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Chaabou (perhaps related to Ka'bah) is one of the goddesses in the Nabataean pantheon, as noted by Epiphanius of Salamis (c.315–403).[1][2] The description points to either Allat or Uzza, but is most likely the former, since Allat is also associated with Aphrodite, a fertility goddess. According to Epiphanius, Chaabou was a virgin who gave birth to Dusares (aka Dhu Sharaa, and DVSARI), the 'Lord of Mount Seir', the god of the Nabataeans who was equated with Zeus. Epiphanius records a festival celebrating the birth of Dusares on the 25th of December whereby the Black Stone of Dusares (considered newly born) is carried around the courtyard of the temple seven times.

Remnants of this practice are observed not only in the present-day Muslim Hajj[citation needed], but also in most Arab countries where, upon birth of a child, the family carries the baby around the house seven times.[citation needed] This ritual is called Subu' (meaning 'the sevens'). It is also interesting that once the pilgrims return from the Hajj, they are considered as those who have been purified from sin, as if they were newly born.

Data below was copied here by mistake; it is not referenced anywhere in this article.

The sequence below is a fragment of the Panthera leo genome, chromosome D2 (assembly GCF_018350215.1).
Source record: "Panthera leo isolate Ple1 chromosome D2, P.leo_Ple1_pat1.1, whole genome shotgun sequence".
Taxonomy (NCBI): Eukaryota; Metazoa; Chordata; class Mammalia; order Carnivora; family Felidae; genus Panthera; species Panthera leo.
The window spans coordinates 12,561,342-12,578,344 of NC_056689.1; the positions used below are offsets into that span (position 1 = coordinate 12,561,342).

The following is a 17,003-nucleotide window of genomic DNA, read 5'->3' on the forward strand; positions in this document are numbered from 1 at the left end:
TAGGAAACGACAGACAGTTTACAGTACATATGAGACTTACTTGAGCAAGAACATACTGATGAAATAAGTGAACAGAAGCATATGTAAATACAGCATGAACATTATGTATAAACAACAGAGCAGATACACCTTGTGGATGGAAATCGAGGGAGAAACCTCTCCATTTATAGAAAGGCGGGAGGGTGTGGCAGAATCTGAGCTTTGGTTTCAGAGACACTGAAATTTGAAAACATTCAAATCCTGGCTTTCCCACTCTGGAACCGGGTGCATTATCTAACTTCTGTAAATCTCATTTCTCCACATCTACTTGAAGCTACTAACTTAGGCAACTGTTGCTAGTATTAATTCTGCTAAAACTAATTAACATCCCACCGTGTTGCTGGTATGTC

John of Damascus, in his accounts regarding the Hagarenes or Saracens, noted that they revered a certain black stone and showered it with kisses, and that it was the head of Aphrodite, the goddess that they once worshipped and whom they called Chobar in their language.


  1. ^ Wheeler, Brannon M. (1 July 2006). Mecca and Eden: Ritual, Relics, and Territory in Islam. University of Chicago Press. pp. 29–. ISBN 978-0-226-88804-0. 
  2. ^ Larsen, David Charles (2007). Means of Intelligibility. ProQuest. pp. 216–. ISBN 978-0-549-53137-1.